There were 5,034 households out of which 33.3% had children under the age of 18 living with them, 76.1% were married couples living together, 4.3% had a female householder with no husband present, and 17.3% were non-families. 13.6% of all households were made up of individuals and 6.9% had someone living alone who was 65 years of age or older. The average household size was 2.71 and the average family size was 2.98.
In the town the population was spread out with 24.9% under the age of 18, 4.0% from 18 to 24, 18.8% from 25 to 44, 35.9% from 45 to 64, and 16.4% who were 65 years of age or older. The median age was 46 years. For every 100 females there were 98.7 males. For every 100 females age 18 and over, there were 96.1 males.
The median income for a household in the town was $150,228, and the median income for a family was $164,811. Males had a median income of $100,000 versus $52,302 for females. The per capita income for the town was $81,290. About 1.9% of families and 2.5% of the population were below the poverty line, including 1.5% of those under age 18 and 2.8% of those age 65 or over. In 2012, the magazine "Forbes" named Paradise Valley's zip code, 85253, the 71st most expensive in the United States. This ranking also makes it the most expensive in the state of Arizona in addition to the most expensive in the entire Southwestern United States.
The Mayor and six Town Council Members are the elected representatives of the Town of Paradise Valley. The Town Council is composed of six members who are elected to serve four-year staggered terms. In 2010 voters approved the direct election of mayor. Scott LeMarr becoming the first directly elected mayor in 2012. The Council still selects its Vice-Mayor from among its members. The Town Manager is James C. Bacon, Jr.. The Chief of Police is John Bennett.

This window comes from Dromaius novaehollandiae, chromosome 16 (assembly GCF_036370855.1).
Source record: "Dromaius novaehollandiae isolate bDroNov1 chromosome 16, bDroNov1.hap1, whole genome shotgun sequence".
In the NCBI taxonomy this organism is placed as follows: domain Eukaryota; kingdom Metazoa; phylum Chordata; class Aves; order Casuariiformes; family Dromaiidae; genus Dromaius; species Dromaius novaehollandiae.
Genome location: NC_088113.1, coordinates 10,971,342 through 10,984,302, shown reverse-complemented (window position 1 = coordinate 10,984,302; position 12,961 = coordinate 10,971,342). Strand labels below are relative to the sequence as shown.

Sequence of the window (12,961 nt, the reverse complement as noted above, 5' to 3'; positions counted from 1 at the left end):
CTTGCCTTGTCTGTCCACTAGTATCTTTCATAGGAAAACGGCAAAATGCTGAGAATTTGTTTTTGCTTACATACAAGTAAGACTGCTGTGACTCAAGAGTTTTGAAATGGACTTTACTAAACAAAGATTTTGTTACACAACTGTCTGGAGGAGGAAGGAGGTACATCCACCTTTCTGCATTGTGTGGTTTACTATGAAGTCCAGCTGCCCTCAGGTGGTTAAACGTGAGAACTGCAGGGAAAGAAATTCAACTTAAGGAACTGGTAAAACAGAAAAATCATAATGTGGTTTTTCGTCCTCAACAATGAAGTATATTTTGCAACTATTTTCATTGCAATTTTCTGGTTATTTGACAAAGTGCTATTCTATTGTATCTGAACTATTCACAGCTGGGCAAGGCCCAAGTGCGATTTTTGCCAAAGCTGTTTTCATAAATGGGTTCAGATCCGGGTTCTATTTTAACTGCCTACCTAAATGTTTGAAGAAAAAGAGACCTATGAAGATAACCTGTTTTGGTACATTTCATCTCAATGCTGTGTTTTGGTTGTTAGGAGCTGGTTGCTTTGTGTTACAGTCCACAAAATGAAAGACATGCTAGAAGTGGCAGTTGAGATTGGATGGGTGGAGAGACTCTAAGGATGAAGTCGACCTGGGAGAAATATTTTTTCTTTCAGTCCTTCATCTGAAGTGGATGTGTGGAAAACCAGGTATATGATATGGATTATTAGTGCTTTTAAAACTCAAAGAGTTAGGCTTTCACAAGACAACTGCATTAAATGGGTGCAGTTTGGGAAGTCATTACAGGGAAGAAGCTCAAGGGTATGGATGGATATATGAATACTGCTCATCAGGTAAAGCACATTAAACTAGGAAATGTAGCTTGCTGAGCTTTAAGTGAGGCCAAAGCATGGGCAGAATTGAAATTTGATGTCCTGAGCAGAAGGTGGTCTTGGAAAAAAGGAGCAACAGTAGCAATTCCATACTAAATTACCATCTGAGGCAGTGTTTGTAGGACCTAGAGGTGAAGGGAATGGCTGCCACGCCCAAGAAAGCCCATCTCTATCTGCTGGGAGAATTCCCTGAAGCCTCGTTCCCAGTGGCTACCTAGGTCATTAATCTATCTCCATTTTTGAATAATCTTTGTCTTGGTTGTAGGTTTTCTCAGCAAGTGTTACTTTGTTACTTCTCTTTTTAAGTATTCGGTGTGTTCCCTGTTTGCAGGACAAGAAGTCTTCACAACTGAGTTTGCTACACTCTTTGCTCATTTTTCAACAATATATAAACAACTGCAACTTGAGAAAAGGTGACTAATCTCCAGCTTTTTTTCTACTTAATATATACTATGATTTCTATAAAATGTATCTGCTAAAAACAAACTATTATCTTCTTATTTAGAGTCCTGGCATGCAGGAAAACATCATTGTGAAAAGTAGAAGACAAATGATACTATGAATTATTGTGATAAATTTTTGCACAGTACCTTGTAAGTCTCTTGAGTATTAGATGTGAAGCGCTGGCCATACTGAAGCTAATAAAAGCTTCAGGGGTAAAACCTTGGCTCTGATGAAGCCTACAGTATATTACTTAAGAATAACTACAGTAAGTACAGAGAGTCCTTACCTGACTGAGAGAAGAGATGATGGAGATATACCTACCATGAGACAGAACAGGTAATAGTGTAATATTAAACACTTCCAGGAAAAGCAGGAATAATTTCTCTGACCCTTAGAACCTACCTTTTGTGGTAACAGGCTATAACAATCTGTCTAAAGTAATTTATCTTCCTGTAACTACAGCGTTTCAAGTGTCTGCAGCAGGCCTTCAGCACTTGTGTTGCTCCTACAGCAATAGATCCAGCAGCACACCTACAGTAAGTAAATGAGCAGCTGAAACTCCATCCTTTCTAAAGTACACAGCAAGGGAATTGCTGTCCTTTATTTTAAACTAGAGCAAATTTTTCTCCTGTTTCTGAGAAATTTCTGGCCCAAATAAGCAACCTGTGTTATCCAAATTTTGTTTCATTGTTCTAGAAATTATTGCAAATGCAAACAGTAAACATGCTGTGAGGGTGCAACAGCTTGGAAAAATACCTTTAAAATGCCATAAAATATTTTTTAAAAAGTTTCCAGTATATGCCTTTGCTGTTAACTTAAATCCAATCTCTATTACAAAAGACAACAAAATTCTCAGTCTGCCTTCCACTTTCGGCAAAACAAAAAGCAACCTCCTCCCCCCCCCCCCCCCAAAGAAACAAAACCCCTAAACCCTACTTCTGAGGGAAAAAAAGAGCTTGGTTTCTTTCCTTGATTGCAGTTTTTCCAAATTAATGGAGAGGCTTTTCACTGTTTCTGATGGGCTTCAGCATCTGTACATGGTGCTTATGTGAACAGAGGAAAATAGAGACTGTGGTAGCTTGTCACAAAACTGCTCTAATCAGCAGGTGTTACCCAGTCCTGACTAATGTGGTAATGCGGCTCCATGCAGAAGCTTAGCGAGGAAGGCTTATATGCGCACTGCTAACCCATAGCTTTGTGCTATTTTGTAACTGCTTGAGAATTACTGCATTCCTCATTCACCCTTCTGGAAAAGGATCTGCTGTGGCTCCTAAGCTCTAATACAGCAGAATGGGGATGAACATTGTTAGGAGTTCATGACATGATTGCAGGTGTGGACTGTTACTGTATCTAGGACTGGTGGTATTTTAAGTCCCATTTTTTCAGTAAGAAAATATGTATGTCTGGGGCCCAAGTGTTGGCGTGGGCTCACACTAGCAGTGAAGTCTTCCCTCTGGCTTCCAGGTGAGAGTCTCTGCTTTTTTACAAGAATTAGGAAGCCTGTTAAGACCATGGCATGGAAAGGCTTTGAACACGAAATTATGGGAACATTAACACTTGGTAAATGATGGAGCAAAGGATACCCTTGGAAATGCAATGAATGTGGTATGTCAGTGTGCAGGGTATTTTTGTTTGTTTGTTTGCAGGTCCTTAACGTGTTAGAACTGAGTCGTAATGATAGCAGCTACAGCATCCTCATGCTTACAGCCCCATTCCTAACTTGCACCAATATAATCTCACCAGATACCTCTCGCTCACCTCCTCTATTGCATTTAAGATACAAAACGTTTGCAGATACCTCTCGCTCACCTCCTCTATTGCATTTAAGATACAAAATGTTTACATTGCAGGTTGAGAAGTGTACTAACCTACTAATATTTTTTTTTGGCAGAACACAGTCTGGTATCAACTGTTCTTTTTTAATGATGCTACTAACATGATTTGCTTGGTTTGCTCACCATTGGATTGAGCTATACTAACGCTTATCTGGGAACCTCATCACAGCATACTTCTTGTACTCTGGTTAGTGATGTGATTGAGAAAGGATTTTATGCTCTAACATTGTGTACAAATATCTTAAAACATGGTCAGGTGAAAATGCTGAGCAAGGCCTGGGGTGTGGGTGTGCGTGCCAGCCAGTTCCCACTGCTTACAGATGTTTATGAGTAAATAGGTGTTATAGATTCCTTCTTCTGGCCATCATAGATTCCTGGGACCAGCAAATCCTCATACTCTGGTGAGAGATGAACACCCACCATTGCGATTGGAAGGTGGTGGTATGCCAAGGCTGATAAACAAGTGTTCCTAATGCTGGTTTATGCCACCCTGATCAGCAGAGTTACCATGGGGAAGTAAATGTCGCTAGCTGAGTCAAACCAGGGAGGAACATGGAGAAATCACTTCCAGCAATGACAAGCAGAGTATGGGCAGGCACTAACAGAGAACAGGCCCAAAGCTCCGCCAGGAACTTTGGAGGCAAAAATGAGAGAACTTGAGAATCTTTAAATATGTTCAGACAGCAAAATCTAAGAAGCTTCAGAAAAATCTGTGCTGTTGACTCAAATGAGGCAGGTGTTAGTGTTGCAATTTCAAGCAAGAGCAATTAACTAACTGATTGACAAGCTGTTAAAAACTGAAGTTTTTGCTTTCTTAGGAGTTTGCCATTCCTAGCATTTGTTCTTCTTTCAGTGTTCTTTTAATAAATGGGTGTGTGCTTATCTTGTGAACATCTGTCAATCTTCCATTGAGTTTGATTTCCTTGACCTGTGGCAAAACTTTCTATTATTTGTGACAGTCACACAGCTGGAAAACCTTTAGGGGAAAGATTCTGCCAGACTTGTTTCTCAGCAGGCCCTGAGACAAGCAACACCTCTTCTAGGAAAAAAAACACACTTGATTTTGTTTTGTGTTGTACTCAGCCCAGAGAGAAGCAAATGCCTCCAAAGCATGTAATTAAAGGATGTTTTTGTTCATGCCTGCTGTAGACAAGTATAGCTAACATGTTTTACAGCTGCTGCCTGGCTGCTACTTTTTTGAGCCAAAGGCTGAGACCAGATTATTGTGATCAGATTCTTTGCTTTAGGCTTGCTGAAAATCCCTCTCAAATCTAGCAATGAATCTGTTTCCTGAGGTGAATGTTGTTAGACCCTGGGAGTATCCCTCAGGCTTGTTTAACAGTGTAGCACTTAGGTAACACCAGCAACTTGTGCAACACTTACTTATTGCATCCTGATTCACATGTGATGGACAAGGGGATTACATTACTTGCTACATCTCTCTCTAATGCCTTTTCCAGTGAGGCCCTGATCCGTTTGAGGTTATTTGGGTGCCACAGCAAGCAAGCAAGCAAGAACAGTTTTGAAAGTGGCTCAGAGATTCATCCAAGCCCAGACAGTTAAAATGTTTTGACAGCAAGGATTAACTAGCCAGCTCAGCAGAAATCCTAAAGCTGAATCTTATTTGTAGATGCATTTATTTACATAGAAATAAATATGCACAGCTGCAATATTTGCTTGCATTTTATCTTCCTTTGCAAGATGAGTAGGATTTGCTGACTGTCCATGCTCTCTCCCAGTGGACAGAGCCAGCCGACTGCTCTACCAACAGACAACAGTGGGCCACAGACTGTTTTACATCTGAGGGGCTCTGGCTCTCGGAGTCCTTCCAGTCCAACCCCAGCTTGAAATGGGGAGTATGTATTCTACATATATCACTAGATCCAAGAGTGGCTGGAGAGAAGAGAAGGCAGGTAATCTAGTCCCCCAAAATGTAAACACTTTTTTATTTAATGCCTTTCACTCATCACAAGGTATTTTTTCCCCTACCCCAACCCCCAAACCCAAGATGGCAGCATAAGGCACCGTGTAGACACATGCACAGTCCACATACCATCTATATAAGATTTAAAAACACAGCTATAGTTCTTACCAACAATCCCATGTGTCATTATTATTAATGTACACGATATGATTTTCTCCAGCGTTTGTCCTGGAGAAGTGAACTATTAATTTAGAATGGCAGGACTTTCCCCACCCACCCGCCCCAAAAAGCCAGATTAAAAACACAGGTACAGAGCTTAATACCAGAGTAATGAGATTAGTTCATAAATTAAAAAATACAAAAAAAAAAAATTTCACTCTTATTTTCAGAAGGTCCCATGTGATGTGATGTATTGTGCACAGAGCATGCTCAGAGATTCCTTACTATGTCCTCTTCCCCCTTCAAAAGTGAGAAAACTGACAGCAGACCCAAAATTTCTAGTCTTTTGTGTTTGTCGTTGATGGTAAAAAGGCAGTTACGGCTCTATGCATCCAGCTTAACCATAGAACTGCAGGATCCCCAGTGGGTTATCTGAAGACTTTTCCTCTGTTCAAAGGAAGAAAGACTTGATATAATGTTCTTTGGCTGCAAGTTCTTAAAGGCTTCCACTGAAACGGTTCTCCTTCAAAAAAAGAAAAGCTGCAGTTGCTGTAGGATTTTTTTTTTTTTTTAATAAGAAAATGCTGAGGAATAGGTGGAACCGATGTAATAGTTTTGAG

In 2012, citizens gathered 500 signatures on a petition requesting the Council reconsider the issue of direct election of Mayor. The Council voted in June 2012 to return the question of direct election of Mayor to the people. The vote will be on the November ballot. The Town estimates the new election will cost taxpayers $11,000.
Most of Paradise Valley is within the Scottsdale Unified School District. A relatively small portion, however, is served by Creighton Elementary School District, & Phoenix Union High School District.
- "American FactFinder". United States Census Bureau. Retrieved 2014-07-10.
- "Population Estimates". United States Census Bureau. Retrieved 2014-07-10.
- Corbett, Peter (2006-11-09). "Median home price down in Scottsdale". The Arizona Republic. Retrieved 2008-03-12.
- Will Barnes, Arizona Place Names, revised and enlarged by Byrd Granger, University of Arizona Press, 1960, p. 190. http://babel.hathitrust.org/cgi/pt?id=inu.30000118510936;view=1up;seq=216
- ”Town of Paradise Valley History”, http://www.ci.paradise-valley.az.us/DocumentCenter/Home/View/223, accessed 4/7/15
- "US Gazetteer files: 2010, 2000, and 1990". United States Census Bureau. 2011-02-12. Retrieved 2011-04-23.
- United States Census Bureau. "Census of Population and Housing". Retrieved July 10, 2014.
- "America's Most Expensive ZIP Codes". Forbes. Retrieved 2014-05-18.
- "About Us." Scottsdale Unified School District. Retrieved on October 2, 2012.